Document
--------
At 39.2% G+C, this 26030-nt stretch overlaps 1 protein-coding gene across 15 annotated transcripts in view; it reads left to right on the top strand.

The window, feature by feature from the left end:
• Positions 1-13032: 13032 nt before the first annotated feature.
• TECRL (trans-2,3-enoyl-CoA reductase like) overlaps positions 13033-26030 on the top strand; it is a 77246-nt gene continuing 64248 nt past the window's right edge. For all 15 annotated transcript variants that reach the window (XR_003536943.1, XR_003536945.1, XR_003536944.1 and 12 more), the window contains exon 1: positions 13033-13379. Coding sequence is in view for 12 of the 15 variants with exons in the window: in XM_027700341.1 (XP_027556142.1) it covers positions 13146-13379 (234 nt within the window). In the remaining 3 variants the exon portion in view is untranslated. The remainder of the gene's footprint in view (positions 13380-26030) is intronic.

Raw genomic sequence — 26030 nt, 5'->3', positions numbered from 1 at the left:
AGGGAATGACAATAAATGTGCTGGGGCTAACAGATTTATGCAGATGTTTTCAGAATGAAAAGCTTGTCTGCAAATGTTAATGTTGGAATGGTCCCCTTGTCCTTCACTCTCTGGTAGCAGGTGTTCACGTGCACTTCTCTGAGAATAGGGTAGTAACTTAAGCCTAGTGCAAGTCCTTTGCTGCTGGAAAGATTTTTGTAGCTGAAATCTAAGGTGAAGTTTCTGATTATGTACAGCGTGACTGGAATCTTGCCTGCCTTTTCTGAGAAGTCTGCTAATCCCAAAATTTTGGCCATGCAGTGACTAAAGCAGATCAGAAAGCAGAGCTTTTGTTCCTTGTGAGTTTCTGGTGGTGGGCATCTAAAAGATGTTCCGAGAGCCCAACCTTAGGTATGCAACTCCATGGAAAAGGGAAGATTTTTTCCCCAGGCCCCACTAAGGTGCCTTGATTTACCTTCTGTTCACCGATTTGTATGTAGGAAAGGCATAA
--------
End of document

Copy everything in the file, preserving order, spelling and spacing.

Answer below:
At 39.2% G+C, this 26030-nt stretch overlaps 1 protein-coding gene across 15 annotated transcripts in view; it reads left to right on the top strand.

The window, feature by feature from the left end:
• Positions 1-13032: 13032 nt before the first annotated feature.
• TECRL (trans-2,3-enoyl-CoA reductase like) overlaps positions 13033-26030 on the top strand; it is a 77246-nt gene continuing 64248 nt past the window's right edge. For all 15 annotated transcript variants that reach the window (XR_003536943.1, XR_003536945.1, XR_003536944.1 and 12 more), the window contains exon 1: positions 13033-13379. Coding sequence is in view for 12 of the 15 variants with exons in the window: in XM_027700341.1 (XP_027556142.1) it covers positions 13146-13379 (234 nt within the window). In the remaining 3 variants the exon portion in view is untranslated. The remainder of the gene's footprint in view (positions 13380-26030) is intronic.

Raw genomic sequence — 26030 nt, 5'->3', positions numbered from 1 at the left:
AGGGAATGACAATAAATGTGCTGGGGCTAACAGATTTATGCAGATGTTTTCAGAATGAAAAGCTTGTCTGCAAATGTTAATGTTGGAATGGTCCCCTTGTCCTTCACTCTCTGGTAGCAGGTGTTCACGTGCACTTCTCTGAGAATAGGGTAGTAACTTAAGCCTAGTGCAAGTCCTTTGCTGCTGGAAAGATTTTTGTAGCTGAAATCTAAGGTGAAGTTTCTGATTATGTACAGCGTGACTGGAATCTTGCCTGCCTTTTCTGAGAAGTCTGCTAATCCCAAAATTTTGGCCATGCAGTGACTAAAGCAGATCAGAAAGCAGAGCTTTTGTTCCTTGTGAGTTTCTGGTGGTGGGCATCTAAAAGATGTTCCGAGAGCCCAACCTTAGGTATGCAACTCCATGGAAAAGGGAAGATTTTTTCCCCAGGCCCCACTAAGGTGCCTTGATTTACCTTCTGTTCACCGATTTGTATGTAGGAAAGGCATAA